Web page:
On Friday I decided I wanted to walk a little more of the Five Weirs Walk route beside the River Don, though we didn’t have time to do the full nine and a bit miles. In the event we had to turn back early, partly because the weather turned and we didn’t want to get wet.

On the Saturday afternoon we had some free time, long enough to walk a few miles up through Apperknowle on to the ridge and back, as well as around the grounds of Unstone Grange.

We got back to the centre of Sheffield rather earlier than expected, thanks to being given a lift by a friend, and decided to take a walk around the city centre. We could just have sat down in a cafe or a bar, but we were going to be sitting for hours on trains, and the sun was out, though it wasn’t too warm.

We began by walking up towards the town hall, a rather splendid Victorian building that now has a peace garden behind it, then walked further on before walking to find a different route that would take us back to towards the station. We then went to look for a cafe Linda remembered by the canal basin, but found it had just closed, so went back a different way to the station and our train.

More pictures and captions at:
Sheffield
Unstone and Apperknowle

Vedanta gone into hiding

December 16th, 2018

The campaign group Foil Vedanta has been campaigning for some years to get mining company Vedanta de-listed from the London Stock Exchange, and on the morning of its AGM in Lincoln’s Inn Fields, the company de-listed itself. Not only activists such as Foil Vedanta, but politicians were calling for its delisting following May’s Thoothukudi massacre in Tamil Naduin which 13 protesters were killed and dozens injured, and the success of grassroots activism which has shut down Vedanta’s operations in Goa, Tuticorin and Niyamgiri.


Vedanta AGM protest 2012

The delisting also followed, as I wrote on My London Diary, the publication of Vedanta’s damning “report ‘Vedanta’s Billions: Regulatory failure, environment and human rights’ with a comprehensive account of the company’s crimes in all of its operations, and of the City of London’s total failure to regulate Vedanta, or any other criminal mining company and revealing the vast scale of tax evasion and money laundering.”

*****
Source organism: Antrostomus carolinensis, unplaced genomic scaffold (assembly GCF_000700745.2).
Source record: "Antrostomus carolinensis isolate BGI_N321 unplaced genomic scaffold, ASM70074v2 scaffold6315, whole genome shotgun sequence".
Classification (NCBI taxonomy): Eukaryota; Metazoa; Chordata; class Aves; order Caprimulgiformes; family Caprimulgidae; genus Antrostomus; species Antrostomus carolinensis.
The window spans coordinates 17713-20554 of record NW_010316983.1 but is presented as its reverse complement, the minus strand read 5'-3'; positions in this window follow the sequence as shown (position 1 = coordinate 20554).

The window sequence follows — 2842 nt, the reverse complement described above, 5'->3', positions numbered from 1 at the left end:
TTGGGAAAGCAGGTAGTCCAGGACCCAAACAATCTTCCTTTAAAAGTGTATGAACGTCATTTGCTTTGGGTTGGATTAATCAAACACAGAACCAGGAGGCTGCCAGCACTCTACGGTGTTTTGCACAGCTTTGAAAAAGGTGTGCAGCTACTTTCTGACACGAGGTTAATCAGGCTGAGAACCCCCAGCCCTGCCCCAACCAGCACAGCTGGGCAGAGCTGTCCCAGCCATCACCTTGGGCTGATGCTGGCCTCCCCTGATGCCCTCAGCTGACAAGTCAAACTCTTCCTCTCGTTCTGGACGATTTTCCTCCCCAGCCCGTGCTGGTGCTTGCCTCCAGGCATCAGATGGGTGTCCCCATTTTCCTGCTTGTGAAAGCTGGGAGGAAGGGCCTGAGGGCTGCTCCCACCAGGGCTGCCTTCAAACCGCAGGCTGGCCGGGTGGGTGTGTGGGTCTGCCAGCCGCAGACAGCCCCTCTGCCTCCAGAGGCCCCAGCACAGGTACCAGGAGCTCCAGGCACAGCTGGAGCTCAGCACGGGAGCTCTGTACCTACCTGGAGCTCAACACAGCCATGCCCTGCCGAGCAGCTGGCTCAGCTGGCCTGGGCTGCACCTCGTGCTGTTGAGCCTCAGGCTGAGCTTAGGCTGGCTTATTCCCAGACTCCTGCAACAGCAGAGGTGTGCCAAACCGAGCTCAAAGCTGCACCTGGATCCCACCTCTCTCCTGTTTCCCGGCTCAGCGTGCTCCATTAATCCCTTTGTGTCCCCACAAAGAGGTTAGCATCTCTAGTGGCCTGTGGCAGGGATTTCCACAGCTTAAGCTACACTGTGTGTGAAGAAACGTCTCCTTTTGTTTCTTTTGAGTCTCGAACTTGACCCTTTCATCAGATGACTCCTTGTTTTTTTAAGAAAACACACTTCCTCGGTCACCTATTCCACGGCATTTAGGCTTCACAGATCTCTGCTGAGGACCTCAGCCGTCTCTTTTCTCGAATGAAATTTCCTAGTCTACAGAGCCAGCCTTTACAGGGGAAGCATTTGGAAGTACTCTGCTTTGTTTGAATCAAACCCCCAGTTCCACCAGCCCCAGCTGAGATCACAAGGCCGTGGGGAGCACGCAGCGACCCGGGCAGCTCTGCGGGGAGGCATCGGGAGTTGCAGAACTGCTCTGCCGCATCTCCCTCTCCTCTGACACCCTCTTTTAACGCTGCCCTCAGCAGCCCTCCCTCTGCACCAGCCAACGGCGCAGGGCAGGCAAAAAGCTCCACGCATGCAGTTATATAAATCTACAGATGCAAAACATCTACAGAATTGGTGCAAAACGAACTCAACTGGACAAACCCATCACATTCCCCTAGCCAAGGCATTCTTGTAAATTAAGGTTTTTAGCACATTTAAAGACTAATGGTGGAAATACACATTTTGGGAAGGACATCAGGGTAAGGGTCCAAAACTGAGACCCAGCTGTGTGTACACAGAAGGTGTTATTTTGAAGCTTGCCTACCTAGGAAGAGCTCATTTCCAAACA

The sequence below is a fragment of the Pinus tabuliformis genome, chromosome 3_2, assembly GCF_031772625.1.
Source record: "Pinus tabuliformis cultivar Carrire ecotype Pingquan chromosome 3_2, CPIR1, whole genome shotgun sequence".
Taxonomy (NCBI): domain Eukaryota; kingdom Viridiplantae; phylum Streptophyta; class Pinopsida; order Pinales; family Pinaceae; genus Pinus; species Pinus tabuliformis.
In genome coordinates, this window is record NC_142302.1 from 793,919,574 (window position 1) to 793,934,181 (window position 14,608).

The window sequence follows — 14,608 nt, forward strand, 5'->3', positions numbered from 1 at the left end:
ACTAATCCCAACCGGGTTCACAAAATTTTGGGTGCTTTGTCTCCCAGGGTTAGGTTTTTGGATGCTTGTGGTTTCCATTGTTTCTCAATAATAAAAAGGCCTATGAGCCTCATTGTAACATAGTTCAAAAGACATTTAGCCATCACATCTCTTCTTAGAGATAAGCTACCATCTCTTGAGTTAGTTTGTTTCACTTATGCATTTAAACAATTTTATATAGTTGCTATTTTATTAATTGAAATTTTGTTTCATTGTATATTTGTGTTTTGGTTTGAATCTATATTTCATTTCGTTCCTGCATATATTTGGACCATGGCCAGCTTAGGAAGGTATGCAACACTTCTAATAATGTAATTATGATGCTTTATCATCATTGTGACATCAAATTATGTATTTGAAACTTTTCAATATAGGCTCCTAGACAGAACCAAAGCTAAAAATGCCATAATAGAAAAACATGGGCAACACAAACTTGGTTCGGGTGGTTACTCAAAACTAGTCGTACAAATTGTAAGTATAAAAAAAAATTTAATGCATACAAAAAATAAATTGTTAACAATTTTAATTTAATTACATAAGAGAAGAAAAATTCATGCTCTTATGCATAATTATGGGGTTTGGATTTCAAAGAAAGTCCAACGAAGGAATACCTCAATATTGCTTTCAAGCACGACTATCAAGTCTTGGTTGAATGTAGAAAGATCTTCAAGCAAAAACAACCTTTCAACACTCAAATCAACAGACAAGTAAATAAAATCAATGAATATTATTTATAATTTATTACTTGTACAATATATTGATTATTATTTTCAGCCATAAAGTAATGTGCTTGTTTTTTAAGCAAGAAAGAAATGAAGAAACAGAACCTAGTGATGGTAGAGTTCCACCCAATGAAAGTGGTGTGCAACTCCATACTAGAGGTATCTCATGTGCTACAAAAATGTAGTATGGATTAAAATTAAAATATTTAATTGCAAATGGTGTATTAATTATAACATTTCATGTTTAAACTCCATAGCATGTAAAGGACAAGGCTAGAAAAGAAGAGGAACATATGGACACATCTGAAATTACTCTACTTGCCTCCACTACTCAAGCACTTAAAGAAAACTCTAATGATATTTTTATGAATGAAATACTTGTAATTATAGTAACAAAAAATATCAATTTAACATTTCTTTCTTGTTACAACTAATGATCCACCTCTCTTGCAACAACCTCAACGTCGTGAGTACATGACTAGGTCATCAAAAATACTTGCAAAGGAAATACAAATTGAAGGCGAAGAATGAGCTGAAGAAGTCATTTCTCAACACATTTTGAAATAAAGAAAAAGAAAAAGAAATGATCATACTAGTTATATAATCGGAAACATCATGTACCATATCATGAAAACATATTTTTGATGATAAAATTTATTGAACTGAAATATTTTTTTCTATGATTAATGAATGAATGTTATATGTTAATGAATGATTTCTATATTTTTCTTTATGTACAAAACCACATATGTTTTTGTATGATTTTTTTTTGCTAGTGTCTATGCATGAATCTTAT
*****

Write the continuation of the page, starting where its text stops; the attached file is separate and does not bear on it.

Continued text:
Vedanta AGM protest 2010

Although the company will continue, and doubtless continue to cheat and pollute, the de-listing will at least deprive it of some of it’s respectabilityand perhaps curtail some of its more damaging activities. Presumably the de-listing will mean no more AGMs in London, and I will miss the annual protests that I’ve attended most years since 2010, though I’m sure that so long as Vedanta continue their crimes anywhere around the world, Foil Vedanta will find some opportunity to protest them here.


Vedanta AGM protest 2013

Vedanta, owned largely by a billionaire Indian industrialist and his family, is the kind of company that has no place in a civilised world, with a long history of crimes in India, Zambia and elsewhere, attempting to mine sacred lands, dispossesing many, polluting air and water, evading taxes, lying to governments and courts, bribery and corruption, beating and shooting protesters, killing workers with a disregard for safety and more.


Vedanta AGM protest 2016

Its activities have been met by protests where it operates around the world, particularly in India, and in London where the company was based to get support from the British Government – with David Cameron pleading their case with the Indian Prime Minister and British taxpayers supporting its nefarous activities through our government agencies. Its crimes have been exposed by groups including Foil Vedanta, with detailed research summarised in the latest and earlier reports.